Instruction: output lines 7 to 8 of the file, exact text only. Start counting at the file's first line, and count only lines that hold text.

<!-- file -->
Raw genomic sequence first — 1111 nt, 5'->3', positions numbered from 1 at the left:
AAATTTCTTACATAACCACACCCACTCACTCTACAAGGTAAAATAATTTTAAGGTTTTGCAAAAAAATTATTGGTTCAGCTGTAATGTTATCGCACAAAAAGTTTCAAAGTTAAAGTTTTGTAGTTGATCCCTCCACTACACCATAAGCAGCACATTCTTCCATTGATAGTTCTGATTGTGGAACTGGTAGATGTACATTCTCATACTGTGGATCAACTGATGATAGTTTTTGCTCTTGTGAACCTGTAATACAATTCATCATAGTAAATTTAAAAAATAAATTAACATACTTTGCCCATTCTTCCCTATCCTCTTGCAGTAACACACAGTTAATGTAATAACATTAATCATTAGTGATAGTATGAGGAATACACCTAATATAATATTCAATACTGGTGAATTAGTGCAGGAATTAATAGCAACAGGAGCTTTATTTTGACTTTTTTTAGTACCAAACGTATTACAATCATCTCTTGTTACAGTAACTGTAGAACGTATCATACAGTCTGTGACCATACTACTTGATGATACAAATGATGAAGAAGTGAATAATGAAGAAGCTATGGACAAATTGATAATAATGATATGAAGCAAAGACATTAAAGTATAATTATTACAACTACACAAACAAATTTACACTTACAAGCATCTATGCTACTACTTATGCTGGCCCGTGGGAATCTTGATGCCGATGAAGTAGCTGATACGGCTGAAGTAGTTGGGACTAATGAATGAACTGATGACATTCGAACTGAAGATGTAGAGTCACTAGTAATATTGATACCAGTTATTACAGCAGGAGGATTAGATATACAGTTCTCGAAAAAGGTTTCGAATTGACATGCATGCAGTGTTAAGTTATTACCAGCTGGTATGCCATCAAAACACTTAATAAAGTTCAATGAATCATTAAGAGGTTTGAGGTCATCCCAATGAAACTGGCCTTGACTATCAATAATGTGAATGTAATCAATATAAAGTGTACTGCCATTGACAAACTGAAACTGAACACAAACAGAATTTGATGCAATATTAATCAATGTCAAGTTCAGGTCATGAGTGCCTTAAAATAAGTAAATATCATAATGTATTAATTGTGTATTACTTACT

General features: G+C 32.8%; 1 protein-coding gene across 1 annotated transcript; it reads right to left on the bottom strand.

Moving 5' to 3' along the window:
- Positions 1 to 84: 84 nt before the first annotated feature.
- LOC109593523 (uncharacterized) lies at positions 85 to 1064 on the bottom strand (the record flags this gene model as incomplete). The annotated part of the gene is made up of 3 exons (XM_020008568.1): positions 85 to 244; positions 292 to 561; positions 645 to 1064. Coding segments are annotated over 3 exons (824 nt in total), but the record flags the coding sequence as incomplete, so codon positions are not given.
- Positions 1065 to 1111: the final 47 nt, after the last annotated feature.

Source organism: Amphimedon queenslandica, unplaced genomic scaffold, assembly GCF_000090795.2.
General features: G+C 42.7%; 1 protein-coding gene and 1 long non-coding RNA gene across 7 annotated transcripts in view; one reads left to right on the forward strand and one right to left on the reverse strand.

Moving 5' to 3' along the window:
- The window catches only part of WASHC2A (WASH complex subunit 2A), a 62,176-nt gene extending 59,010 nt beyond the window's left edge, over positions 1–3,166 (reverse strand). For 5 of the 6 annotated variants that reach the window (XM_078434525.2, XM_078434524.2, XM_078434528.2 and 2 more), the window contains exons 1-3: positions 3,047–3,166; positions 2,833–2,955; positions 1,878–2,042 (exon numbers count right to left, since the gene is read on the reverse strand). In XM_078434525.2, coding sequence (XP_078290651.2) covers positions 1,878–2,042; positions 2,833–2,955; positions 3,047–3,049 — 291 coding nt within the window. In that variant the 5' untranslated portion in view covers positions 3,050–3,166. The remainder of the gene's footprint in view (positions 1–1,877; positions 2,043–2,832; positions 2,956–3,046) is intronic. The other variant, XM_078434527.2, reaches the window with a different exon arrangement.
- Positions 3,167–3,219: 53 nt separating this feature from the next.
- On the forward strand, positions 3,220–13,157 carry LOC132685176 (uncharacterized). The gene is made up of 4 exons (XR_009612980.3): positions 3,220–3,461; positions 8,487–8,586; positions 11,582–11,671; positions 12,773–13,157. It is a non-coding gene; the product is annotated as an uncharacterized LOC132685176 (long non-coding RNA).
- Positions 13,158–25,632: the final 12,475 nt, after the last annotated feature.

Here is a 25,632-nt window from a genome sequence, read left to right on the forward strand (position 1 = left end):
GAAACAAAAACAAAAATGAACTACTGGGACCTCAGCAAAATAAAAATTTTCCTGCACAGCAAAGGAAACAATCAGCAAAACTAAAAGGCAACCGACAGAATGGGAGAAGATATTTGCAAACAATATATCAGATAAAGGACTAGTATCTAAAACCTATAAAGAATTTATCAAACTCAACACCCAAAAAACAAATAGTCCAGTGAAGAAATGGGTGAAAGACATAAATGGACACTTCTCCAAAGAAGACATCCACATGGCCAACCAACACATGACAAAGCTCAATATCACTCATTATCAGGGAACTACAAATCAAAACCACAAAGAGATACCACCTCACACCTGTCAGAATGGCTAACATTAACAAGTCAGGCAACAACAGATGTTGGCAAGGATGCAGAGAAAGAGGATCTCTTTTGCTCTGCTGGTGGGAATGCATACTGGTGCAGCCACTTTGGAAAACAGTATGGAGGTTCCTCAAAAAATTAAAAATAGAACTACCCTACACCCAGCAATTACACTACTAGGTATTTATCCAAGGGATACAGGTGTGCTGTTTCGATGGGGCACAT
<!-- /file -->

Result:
- Positions 1065 to 1111: the final 47 nt, after the last annotated feature.

Source organism: Amphimedon queenslandica, unplaced genomic scaffold, assembly GCF_000090795.2.